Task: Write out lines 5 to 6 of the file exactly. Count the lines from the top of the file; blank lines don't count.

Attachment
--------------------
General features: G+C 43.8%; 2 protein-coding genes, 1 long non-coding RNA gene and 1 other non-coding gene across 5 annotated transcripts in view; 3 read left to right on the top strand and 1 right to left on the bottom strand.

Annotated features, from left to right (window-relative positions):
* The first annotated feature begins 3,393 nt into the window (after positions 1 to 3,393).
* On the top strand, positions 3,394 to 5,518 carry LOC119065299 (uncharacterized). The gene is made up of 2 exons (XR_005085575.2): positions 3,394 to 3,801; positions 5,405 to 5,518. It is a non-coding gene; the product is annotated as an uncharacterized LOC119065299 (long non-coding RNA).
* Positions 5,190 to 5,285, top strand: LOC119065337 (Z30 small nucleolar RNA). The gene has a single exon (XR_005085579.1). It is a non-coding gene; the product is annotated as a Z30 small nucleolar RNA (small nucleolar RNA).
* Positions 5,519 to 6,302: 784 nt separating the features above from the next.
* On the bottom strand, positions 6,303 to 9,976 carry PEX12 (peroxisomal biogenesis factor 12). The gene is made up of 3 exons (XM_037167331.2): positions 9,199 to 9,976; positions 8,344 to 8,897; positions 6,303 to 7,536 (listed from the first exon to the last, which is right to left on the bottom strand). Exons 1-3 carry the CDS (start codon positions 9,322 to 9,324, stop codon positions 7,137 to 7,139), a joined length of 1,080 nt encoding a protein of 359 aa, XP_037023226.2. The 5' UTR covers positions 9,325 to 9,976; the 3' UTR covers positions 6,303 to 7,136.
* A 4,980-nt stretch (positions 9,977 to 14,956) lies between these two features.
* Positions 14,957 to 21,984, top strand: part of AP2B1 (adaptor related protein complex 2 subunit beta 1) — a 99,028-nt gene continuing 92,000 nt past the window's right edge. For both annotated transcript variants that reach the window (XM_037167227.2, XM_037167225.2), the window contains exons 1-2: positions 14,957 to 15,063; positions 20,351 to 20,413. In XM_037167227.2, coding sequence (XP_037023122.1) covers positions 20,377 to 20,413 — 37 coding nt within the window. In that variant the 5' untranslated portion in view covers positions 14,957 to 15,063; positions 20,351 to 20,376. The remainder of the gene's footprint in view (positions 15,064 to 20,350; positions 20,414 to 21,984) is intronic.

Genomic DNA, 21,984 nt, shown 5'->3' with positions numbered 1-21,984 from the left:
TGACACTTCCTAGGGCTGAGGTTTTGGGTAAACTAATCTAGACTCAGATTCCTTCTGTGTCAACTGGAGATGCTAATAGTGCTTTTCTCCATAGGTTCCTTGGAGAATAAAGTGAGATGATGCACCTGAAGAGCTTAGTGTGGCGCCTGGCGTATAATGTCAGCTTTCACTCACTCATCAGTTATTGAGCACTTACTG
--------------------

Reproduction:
* Positions 5,190 to 5,285, top strand: LOC119065337 (Z30 small nucleolar RNA). The gene has a single exon (XR_005085579.1). It is a non-coding gene; the product is annotated as a Z30 small nucleolar RNA (small nucleolar RNA).
* Positions 5,519 to 6,302: 784 nt separating the features above from the next.